A Handbook on Paul’s Letters to the Thessalonians


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Commentators are generally agreed that apart from greetings at the beginning of this letter, and the conclusion, the letter is divided into two parts. The first three chapters consist mainly of teaching based on the relationship between Paul and his fellow evangelists on the one hand, and the Christian in Thessalonica on the other hand. The second part consists mainly of exhortation or calls to action.


The dates at which Paul wrote his various letters are usually uncertain, and they are not very important for the translators. There is, however, good reason to believe that 1 and 2 Thessalonians, in that order, are the first two of Paul’s letters to survive. It is also fairly certain that 1 Thessalonians was written about fifteen years after Paul’s conversion, that is, early in the year 51 or late in the previous year. Paul was writing to young Christians, but he himself was already an experienced evangelist.

All of Paul’s letters follow the normal Greek pattern of stating at the beginning the name of the sender(s), the name of the person(s), to whom the letter is addressed, and a greeting. Paul, however, fills this conventional form with a new and Christian content. The introduction to this letter is the shortest we have in any of Paul’s letters to a church. Some early copyists, followed by the older translations, apparently found the ending of verse 1 too abrupt and so added“ . . . from God our Father and the Lord Jesus Christ” or a similar phrase (cf. 2 Thess. 1.1), but these words are probably not original here.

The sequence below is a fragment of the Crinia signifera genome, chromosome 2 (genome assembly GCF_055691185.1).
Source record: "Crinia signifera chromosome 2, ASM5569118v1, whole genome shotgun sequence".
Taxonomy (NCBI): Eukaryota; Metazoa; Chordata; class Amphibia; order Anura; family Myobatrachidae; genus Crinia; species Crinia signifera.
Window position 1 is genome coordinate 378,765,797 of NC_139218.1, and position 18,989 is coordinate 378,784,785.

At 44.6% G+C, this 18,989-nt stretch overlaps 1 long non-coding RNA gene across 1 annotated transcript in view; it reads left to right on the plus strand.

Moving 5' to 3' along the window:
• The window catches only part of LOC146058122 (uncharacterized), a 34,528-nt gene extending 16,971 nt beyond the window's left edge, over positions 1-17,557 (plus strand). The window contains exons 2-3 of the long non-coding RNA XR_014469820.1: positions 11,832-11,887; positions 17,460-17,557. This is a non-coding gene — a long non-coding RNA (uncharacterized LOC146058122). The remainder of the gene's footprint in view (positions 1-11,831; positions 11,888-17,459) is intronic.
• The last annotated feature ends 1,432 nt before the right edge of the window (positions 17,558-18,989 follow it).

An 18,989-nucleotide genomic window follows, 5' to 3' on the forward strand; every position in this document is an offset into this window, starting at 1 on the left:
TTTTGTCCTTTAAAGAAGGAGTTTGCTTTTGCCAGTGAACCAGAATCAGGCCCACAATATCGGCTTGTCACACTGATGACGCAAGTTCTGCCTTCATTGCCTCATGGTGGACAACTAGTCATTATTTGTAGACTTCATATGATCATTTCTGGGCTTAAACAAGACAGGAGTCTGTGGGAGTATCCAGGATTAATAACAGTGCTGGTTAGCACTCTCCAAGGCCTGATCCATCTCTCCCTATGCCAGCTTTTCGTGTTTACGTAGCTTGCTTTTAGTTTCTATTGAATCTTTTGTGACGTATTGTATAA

Three people are mentioned as senders of the letter: Paul, Silas, and Timothy. They had visited Thessalonica together, and they were together in Corinth while the letter was being written (see Acts 17.1-18.5). The repeated use of “we” in this letter, more frequently than in any other of Paul’s letters, shows that the message comes essentially from all three senders. Especially in the first three chapters, they refer continually to experiences they have lived through together. But there is no reason to think that either Silas or Timothy and much share in the actual writing of the letter. The sentence structure, vocabulary, and style are similar to those of Paul’s other letters, and in a few places (2.18;3.5;5.27) he speaks in his own name, using the first person singular.

Published 1976 Pages 238

Additional information

Weight N/A
Dimensions 24 × 16.5 × 1 cm

Eugene A. Nida and Paul Ellingworth




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